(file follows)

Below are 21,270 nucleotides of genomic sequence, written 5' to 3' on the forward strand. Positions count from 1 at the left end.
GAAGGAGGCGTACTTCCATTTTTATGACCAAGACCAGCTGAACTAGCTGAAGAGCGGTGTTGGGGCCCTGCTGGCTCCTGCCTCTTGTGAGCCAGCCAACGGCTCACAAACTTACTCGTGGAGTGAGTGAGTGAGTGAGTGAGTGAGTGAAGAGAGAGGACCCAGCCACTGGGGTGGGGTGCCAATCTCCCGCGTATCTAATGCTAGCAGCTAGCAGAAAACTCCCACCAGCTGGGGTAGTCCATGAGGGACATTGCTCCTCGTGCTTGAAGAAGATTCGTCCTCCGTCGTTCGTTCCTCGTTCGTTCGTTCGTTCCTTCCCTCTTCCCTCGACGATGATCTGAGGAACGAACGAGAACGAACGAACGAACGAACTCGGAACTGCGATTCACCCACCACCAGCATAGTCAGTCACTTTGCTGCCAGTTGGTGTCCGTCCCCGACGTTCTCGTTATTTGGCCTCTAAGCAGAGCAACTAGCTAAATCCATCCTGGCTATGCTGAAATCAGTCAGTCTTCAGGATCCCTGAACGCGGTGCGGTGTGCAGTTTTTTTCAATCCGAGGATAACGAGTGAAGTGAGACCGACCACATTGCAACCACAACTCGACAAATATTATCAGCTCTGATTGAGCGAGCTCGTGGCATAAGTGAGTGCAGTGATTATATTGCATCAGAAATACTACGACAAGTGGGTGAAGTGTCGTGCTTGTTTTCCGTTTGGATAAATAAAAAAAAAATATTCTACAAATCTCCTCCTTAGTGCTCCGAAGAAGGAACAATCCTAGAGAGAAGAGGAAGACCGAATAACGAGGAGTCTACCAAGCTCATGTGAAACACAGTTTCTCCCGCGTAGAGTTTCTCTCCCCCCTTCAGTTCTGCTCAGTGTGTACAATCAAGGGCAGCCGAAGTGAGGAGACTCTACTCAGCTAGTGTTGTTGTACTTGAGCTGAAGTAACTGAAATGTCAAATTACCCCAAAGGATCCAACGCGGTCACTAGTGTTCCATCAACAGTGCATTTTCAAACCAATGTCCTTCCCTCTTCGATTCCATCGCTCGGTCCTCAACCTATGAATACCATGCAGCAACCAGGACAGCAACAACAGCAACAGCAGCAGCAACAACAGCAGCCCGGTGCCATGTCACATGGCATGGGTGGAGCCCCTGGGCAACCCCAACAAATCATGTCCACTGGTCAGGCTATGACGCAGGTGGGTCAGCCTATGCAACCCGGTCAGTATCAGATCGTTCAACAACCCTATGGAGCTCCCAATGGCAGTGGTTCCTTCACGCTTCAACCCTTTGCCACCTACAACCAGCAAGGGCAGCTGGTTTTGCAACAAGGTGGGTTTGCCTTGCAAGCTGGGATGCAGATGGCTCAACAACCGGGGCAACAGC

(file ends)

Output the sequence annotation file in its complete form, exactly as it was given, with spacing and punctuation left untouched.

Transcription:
Below are 21,270 nucleotides of genomic sequence, written 5' to 3' on the forward strand. Positions count from 1 at the left end.
GAAGGAGGCGTACTTCCATTTTTATGACCAAGACCAGCTGAACTAGCTGAAGAGCGGTGTTGGGGCCCTGCTGGCTCCTGCCTCTTGTGAGCCAGCCAACGGCTCACAAACTTACTCGTGGAGTGAGTGAGTGAGTGAGTGAGTGAGTGAAGAGAGAGGACCCAGCCACTGGGGTGGGGTGCCAATCTCCCGCGTATCTAATGCTAGCAGCTAGCAGAAAACTCCCACCAGCTGGGGTAGTCCATGAGGGACATTGCTCCTCGTGCTTGAAGAAGATTCGTCCTCCGTCGTTCGTTCCTCGTTCGTTCGTTCGTTCCTTCCCTCTTCCCTCGACGATGATCTGAGGAACGAACGAGAACGAACGAACGAACGAACTCGGAACTGCGATTCACCCACCACCAGCATAGTCAGTCACTTTGCTGCCAGTTGGTGTCCGTCCCCGACGTTCTCGTTATTTGGCCTCTAAGCAGAGCAACTAGCTAAATCCATCCTGGCTATGCTGAAATCAGTCAGTCTTCAGGATCCCTGAACGCGGTGCGGTGTGCAGTTTTTTTCAATCCGAGGATAACGAGTGAAGTGAGACCGACCACATTGCAACCACAACTCGACAAATATTATCAGCTCTGATTGAGCGAGCTCGTGGCATAAGTGAGTGCAGTGATTATATTGCATCAGAAATACTACGACAAGTGGGTGAAGTGTCGTGCTTGTTTTCCGTTTGGATAAATAAAAAAAAAATATTCTACAAATCTCCTCCTTAGTGCTCCGAAGAAGGAACAATCCTAGAGAGAAGAGGAAGACCGAATAACGAGGAGTCTACCAAGCTCATGTGAAACACAGTTTCTCCCGCGTAGAGTTTCTCTCCCCCCTTCAGTTCTGCTCAGTGTGTACAATCAAGGGCAGCCGAAGTGAGGAGACTCTACTCAGCTAGTGTTGTTGTACTTGAGCTGAAGTAACTGAAATGTCAAATTACCCCAAAGGATCCAACGCGGTCACTAGTGTTCCATCAACAGTGCATTTTCAAACCAATGTCCTTCCCTCTTCGATTCCATCGCTCGGTCCTCAACCTATGAATACCATGCAGCAACCAGGACAGCAACAACAGCAACAGCAGCAGCAACAACAGCAGCCCGGTGCCATGTCACATGGCATGGGTGGAGCCCCTGGGCAACCCCAACAAATCATGTCCACTGGTCAGGCTATGACGCAGGTGGGTCAGCCTATGCAACCCGGTCAGTATCAGATCGTTCAACAACCCTATGGAGCTCCCAATGGCAGTGGTTCCTTCACGCTTCAACCCTTTGCCACCTACAACCAGCAAGGGCAGCTGGTTTTGCAACAAGGTGGGTTTGCCTTGCAAGCTGGGATGCAGATGGCTCAACAACCGGGGCAACAGC